In recent news pertaining to cryptocurrency exchanges, the CEO of Chicago Mercantile Exchange (CME) has indicated that the company has no intentions of introducing derivative markets for alternative cryptocurrencies in the near futures; Waves’ decentralized exchange was hacked upon launch; and the founder Pakcoin has attributed Pakistan’s slow rate of cryptocurrency adoption to low literacy rates.
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CME CEO Extinguishes Rumors of Altcoin Futures
The chief executive officer of CME, Terrence Duffy, has indicated that the company has no plans to introduce derivatives markets for additional cryptocurrencies.
Mr. Duffy stated that he “will take a wait and see approach with [BTC] for now, adding “I will not just put products up there to see where they’re going to go.” Mr. Duffy also emphasized that cryptocurrency futures contracts are “highly volatile and new.”
In an interview in March, Dennis O’Callahan, the director for product development of Chicago Board Options Exchange, responded to a question concerning whether CBOE was exploring listing derivative markets for other cryptocurrencies, stating: “Being in product development our task is to look for new products all the time, so we are constantly evaluating that market, and we are evaluating other cryptocurrencies too, among other items. But we have seen how Bitcoin has worked, so we are definitely monitoring other termarkets to make sure that the infrastructure and everything is in place in case we want to pursue other cryptocurrencies.”
Waves’ DEX Gets Hacked Upon Launch
Earlier this week, Waves officially launched its decentralized exchange following a year-and-a-half-long beta period. The Waves DEX reportedly facilitated $6 million worth of cryptocurrency transactions at the conclusion of its beta testing, surpassing the daily volume of many rival decentralized exchanges. The company claimed to be host to 330,000 wallets belonging to 90,000 traders.
Despite the company’s confidence heading into the launch, Waves’ exchange and main company websites were seized by hackers seeking to phish for users’ information pertaining to wallets. After several hours, Waves was able to restore access to its DNS server and return its platforms online.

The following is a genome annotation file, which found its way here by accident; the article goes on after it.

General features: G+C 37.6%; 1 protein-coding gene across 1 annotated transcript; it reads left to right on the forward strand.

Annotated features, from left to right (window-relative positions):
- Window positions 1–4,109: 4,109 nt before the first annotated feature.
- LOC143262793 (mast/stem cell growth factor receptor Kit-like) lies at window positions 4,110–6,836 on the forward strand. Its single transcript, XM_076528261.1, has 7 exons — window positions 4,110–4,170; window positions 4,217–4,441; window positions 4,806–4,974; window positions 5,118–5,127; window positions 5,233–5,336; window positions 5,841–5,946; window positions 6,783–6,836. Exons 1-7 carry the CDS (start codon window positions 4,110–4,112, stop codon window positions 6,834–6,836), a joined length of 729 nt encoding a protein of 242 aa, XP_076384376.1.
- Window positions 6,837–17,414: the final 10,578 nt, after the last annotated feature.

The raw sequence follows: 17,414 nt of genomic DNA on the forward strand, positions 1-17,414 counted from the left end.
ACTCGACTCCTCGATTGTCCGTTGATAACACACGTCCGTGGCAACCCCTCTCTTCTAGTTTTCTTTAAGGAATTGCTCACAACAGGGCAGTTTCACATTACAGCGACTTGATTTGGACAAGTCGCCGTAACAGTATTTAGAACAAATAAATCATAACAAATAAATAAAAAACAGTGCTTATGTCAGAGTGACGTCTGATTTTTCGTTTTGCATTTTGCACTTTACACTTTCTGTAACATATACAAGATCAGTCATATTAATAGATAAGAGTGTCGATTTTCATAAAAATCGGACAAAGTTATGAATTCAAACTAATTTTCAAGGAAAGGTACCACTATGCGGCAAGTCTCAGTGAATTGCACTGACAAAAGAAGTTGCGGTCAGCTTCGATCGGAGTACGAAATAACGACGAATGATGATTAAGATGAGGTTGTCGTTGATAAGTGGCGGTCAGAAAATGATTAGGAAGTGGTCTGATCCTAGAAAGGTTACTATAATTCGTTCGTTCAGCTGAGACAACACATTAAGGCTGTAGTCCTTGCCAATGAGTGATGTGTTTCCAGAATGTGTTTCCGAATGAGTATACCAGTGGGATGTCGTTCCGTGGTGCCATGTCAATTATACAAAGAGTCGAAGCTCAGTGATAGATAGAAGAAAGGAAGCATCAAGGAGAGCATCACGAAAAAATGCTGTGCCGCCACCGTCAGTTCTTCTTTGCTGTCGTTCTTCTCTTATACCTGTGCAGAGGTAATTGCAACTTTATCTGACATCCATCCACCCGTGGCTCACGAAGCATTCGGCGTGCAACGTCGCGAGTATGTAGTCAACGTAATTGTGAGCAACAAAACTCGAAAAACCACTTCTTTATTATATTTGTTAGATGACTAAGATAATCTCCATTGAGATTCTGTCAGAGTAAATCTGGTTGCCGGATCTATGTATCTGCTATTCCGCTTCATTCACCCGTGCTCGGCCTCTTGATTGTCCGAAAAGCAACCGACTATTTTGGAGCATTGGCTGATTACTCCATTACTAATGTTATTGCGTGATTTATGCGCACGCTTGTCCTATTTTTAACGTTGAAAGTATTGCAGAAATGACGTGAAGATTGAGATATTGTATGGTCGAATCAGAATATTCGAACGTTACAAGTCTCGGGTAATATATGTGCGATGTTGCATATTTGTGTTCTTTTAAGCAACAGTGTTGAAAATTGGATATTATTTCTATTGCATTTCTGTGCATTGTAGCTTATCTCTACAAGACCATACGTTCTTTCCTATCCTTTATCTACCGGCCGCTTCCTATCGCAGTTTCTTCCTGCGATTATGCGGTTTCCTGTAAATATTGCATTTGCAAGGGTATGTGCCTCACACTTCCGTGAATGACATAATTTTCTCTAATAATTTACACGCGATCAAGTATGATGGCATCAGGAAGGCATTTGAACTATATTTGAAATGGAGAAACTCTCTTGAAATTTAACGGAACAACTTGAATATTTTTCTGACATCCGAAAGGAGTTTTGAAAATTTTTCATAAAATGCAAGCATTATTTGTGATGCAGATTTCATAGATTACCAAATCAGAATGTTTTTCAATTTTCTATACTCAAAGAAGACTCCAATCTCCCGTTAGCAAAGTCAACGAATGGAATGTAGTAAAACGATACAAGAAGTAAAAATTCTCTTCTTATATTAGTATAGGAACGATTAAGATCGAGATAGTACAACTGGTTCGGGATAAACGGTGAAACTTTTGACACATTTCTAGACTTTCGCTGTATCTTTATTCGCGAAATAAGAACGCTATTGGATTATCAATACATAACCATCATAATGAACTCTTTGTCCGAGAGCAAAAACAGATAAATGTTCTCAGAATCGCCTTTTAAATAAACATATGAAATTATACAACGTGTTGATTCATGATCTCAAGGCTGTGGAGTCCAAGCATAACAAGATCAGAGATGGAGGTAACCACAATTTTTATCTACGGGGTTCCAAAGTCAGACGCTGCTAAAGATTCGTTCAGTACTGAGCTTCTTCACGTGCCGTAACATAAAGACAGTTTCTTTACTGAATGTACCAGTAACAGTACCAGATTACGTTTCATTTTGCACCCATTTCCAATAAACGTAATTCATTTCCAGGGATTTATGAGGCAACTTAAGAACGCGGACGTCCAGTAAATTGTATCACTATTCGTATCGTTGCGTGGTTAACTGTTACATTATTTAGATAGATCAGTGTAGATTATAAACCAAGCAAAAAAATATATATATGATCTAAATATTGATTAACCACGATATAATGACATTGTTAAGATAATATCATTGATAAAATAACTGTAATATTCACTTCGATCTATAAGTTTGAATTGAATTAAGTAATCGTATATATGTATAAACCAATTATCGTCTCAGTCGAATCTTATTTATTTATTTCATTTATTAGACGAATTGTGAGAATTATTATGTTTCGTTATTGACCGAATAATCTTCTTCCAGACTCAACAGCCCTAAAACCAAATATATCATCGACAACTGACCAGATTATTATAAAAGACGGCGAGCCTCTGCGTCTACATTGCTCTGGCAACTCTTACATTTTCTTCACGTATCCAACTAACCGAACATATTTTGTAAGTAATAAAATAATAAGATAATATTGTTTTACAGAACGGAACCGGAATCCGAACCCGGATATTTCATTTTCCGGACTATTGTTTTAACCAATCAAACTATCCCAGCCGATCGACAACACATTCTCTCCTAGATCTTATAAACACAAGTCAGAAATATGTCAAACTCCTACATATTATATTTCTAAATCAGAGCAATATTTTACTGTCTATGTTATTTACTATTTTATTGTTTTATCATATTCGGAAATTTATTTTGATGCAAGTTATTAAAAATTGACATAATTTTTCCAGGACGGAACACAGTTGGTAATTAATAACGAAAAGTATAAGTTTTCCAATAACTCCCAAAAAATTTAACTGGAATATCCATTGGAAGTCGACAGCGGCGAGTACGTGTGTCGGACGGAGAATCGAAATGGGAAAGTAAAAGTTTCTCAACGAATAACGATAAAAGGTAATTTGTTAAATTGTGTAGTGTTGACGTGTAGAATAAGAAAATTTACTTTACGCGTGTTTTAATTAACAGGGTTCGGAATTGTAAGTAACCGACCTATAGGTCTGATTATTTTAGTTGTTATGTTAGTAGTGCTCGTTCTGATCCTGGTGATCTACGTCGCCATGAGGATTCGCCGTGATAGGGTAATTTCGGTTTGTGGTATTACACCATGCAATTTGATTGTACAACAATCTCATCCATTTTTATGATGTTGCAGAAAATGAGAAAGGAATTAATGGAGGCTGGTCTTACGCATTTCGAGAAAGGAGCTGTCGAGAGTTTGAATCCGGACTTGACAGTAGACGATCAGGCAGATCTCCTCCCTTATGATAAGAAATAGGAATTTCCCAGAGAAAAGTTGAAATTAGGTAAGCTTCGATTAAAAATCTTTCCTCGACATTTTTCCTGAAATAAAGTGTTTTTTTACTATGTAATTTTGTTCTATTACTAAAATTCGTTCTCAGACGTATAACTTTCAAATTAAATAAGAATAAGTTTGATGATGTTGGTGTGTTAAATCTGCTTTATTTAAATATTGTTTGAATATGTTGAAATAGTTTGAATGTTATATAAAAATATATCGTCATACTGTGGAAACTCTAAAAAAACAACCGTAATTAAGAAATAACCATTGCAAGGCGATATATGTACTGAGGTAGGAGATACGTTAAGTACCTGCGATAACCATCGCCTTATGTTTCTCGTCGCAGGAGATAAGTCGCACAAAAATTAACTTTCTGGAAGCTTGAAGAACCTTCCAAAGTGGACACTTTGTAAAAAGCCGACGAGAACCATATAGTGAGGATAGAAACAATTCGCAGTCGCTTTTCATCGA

The chief executive officer of Waves, Sasha Ivanov, discussed the incident with media, stating: “Someone just faked my passport and gave it to support [staff] at the domain company and they changed the password at his request. Then the attacker was able to change the main website.”
In response to the attack, Mr. Ivanov stated: “We and the whole industry need to work on decentralized domain name systems.” A spokeswoman for Waves added that “the DNS servers of the Waves website are maintained by the registrar, and in this case, their security is beyond our control. Nevertheless, the security levels of the registrar are, indeed, in question, and so we are currently considering further action … to make sure that this one-time breach will never occur again.”
Pakcoin Founder: Slow Rate of Cryptocurrency Adoption in Pakistan to Low Literacy
Abu Shaheer, the founder of Pakistan-based altcoin Pakcoin, has indicated that the number of Pakistanis investing in cryptocurrencies is increasing slowly, attributing the slow speed of uptake the low rates of literacy in Pakistan.
“People are turning to cryptocurrency as an investment, but slower than the western world as the literacy rate is lower here and its a totally new phenomenon for them,” Mr. Shaheer said. “Some are using it as alternative means of payments. Most people using cryptocurrencies are day or short-term traders finding investment opportunities in crypto and are growing in number.”
According to the United States Central Intelligence Agency, approximately 57.9% of Pakistani citizens over the age of 15 are literate.
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